Keeper of the Keys by Janny Wurts
In this second episode of THE CYCLE OF FIRE, Ivainson Jaric witnesses some crucial history: how his father the Firelord and Anskiere the Stormwarden, both Vaere-trained sorcerers, bound the demons at Elrinfaer; how his father went mad and betrayed Anskiere; and how, though the demons were eventually bound, the land was destroyed in the process. Jaric also receives forewarnings, in the form of visions, of what the future will hold if he does not master his powers to help Taen and Anskiere subdue the rising demonkind who have now recruited Emien, Taen’s brother, as one of their leaders.
Keeper of the Keys is a “middle book,” so much of the plot involves Jaric’s gradually increasing realization and conviction that he can no longer deny the world the talents he was given as Firelord’s heir, even though he risks the madness that his father suffered. Though there are many exciting episodes in Keeper of the Keys, they mainly serve to get Jaric ready to prepare himself for the future.
Janny Wurts’ story is creative and I especially like the fantasy/science fiction mix which is reminiscent of Andre Norton’s WITCHWORLD. Wurts’ characters are likable and the transitions they go through, especially Jaric’s, are realistic (though I was really ready for Jaric to man up by the end of this book). I especially like a couple of the gruffer characters: The Kielmark (Lord of Cliffhaven and King of Pirates) and his captain Corley. Wurts is particularly good with these types of characters and they are a nice counterpoint to Jaric’s occasional whininess.
I listened to Keeper of the Keys on audio (Audible Frontiers) with narrator David Thorpe. Thorpe’s enthusiastic voice is charming and I read on Ms. Wurts’ forum that he has all of the names and places pronounced correctly. I have one complaint, though — something I mentioned in my review of Stormwarden and which I’ve now realized may be specific to the audio version: Though the dialogue is quite nice and the scenery and action are clearly described, I find that, for me at least, the occasional wordiness and frequent use of participial phrases at the beginning of sentences reduces the vividness of my mental imagery and interrupts the plot’s tension. This occurs in sentences constructed this way:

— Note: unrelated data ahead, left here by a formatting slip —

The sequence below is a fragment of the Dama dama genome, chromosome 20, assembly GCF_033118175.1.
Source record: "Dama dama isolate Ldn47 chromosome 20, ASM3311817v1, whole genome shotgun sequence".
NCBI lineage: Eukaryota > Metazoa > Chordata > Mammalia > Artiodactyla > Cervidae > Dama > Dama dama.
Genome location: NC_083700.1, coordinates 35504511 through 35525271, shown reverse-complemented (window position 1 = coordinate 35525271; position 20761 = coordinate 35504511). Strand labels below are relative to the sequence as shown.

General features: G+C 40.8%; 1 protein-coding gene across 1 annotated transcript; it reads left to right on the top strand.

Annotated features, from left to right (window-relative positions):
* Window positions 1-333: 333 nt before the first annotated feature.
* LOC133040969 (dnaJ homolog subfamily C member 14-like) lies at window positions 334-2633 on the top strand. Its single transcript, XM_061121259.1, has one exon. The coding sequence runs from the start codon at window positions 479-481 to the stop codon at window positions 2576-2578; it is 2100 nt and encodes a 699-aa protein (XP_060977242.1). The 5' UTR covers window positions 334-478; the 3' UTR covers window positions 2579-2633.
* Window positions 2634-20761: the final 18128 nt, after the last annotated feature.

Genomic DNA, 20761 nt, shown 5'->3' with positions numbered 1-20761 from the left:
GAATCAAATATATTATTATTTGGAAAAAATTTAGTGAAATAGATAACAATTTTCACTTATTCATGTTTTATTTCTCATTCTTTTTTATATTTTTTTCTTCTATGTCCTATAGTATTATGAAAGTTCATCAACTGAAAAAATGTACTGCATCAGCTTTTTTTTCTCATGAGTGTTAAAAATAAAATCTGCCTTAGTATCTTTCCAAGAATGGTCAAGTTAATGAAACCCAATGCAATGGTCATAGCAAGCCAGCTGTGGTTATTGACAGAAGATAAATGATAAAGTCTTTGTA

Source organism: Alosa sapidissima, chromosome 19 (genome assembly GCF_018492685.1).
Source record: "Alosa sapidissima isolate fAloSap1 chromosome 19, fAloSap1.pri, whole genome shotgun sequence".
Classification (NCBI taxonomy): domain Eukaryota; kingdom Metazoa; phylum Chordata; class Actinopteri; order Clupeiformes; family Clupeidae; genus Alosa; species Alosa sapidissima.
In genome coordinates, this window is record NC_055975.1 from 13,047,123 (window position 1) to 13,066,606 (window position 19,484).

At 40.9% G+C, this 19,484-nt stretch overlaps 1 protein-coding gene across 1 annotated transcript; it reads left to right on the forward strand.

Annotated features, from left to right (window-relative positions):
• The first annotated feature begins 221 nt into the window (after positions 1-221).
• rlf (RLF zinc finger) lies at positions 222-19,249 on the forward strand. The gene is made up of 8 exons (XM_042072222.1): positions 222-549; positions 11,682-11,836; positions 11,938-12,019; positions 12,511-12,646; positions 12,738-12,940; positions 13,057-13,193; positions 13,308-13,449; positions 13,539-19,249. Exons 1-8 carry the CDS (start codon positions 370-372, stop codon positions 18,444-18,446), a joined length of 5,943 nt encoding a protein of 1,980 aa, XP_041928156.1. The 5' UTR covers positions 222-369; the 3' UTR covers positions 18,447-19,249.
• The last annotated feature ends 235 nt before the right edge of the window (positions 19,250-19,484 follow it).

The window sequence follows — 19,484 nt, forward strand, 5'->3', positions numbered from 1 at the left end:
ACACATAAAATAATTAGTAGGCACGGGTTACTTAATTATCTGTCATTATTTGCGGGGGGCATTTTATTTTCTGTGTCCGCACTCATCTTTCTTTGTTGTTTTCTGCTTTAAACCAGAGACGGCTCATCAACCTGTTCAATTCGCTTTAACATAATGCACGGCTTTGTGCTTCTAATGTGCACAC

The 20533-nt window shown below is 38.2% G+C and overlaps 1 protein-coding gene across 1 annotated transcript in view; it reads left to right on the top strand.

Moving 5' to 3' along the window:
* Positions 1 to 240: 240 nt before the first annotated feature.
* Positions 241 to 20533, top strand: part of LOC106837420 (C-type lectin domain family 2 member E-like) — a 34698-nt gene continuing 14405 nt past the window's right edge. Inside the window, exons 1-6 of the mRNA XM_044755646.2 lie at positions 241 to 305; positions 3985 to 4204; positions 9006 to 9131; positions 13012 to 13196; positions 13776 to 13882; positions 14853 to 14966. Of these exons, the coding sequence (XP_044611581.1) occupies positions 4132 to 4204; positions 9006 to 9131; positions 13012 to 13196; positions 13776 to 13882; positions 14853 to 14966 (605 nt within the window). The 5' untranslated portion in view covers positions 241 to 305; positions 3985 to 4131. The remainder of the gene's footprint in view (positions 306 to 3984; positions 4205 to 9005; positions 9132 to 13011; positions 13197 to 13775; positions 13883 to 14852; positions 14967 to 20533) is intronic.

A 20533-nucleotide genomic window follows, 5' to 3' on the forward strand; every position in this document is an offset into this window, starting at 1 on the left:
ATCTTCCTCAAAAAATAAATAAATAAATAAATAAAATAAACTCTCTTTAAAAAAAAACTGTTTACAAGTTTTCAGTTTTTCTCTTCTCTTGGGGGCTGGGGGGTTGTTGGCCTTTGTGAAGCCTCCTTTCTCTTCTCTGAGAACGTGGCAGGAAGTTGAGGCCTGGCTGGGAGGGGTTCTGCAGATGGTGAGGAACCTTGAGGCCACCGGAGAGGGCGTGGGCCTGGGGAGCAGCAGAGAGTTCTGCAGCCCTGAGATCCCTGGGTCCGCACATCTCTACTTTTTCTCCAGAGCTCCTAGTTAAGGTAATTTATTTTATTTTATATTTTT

- Rooted in total acceptance of the powers which had torn her from youth, her poise was an embarrassment.
- Inured to the pain of stressed tendons, he wrenched his body upwards and hooked his forearm over the edge.
- Cued by a shift in his master’s stance, Corley slipped his whetstone in his pocket.
When read out loud, especially with Mr. Thorpe’s enthusiastic voice, passages with several of these types of sentences occasionally feel choppy and the action sometimes feels sluggish. Interestingly, when I checked the print version, this was not so much of an issue — maybe because I read faster than the audiobook reader narrates, or because I process the entire participial phrase at once instead of with the same pause and inflection that Thorpe gives each one. When I’m listening to the audiobook I also notice that Ms. Wurts has a preference for polysyllabic words, but I didn’t notice this in the print version — probably because I don’t “hear” the separate syllables when reading. Because I’m a Strunk & White kind of girl, the conspicuousness of the style affected my enjoyment of the audio version, but it’s only likely to bother weird people like me. (Weird people such as me, I mean.) I should also mention that THE CYCLE OF FIRE is Janny Wurts’ first epic and that I prefer her later style.
But I’m looking forward to Shadowfane, the last novel in THE CYCLE OF FIRE. I don’t doubt that Jaric and Taen will save the world, but it will be fun to see how they triumph, to find out what happens to Emien and Anskiere, and to learn more about the history of the Vaere and the Corinne Dane. Janny Wurts writes with creativity and passion, so I’m expecting an exciting finale!
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